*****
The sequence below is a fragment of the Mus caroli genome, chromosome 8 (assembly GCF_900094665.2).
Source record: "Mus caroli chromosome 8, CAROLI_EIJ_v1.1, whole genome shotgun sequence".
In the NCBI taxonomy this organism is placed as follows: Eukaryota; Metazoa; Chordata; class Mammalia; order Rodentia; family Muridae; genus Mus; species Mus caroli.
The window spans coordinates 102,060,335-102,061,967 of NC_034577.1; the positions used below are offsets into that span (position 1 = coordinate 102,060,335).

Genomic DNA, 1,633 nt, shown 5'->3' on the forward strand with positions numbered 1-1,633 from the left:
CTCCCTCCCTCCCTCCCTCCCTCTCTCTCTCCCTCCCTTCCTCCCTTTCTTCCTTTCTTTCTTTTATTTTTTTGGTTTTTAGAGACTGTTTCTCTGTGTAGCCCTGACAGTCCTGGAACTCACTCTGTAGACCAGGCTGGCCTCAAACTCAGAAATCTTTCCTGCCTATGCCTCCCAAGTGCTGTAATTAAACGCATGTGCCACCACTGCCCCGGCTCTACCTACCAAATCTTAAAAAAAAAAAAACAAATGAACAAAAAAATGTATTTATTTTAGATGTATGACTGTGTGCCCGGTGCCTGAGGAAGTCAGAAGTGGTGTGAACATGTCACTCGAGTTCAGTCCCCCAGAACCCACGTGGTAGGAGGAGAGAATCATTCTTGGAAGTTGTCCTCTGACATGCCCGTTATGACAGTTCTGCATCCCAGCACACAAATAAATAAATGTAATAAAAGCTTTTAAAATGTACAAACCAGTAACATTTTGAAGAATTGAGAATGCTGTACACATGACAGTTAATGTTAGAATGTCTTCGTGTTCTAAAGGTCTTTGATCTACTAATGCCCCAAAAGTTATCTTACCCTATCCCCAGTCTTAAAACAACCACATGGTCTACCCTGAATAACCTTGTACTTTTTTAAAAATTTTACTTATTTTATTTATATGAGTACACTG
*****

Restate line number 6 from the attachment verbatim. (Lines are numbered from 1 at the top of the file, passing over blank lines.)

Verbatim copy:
CTCCCTCCCTCCCTCCCTCCCTCTCTCTCTCCCTCCCTTCCTCCCTTTCTTCCTTTCTTTCTTTTATTTTTTTGGTTTTTAGAGACTGTTTCTCTGTGTAGCCCTGACAGTCCTGGAACTCACTCTGTAGACCAGGCTGGCCTCAAACTCAGAAATCTTTCCTGCCTATGCCTCCCAAGTGCTGTAATTAAACGCATGTGCCACCACTGCCCCGGCTCTACCTACCAAATCTTAAAAAAAAAAAAACAAATGAACAAAAAAATGTATTTATTTTAGATGTATGACTGTGTGCCCGGTGCCTGAGGAAGTCAGAAGTGGTGTGAACATGTCACTCGAGTTCAGTCCCCCAGAACCCACGTGGTAGGAGGAGAGAATCATTCTTGGAAGTTGTCCTCTGACATGCCCGTTATGACAGTTCTGCATCCCAGCACACAAATAAATAAATGTAATAAAAGCTTTTAAAATGTACAAACCAGTAACATTTTGAAGAATTGAGAATGCTGTACACATGACAGTTAATGTTAGAATGTCTTCGTGTTCTAAAGGTCTTTGATCTACTAATGCCCCAAAAGTTATCTTACCCTATCCCCAGTCTTAAAACAACCACATGGTCTACCCTGAATAACCTTGTACTTTTTTAAAAATTTTACTTATTTTATTTATATGAGTACACTG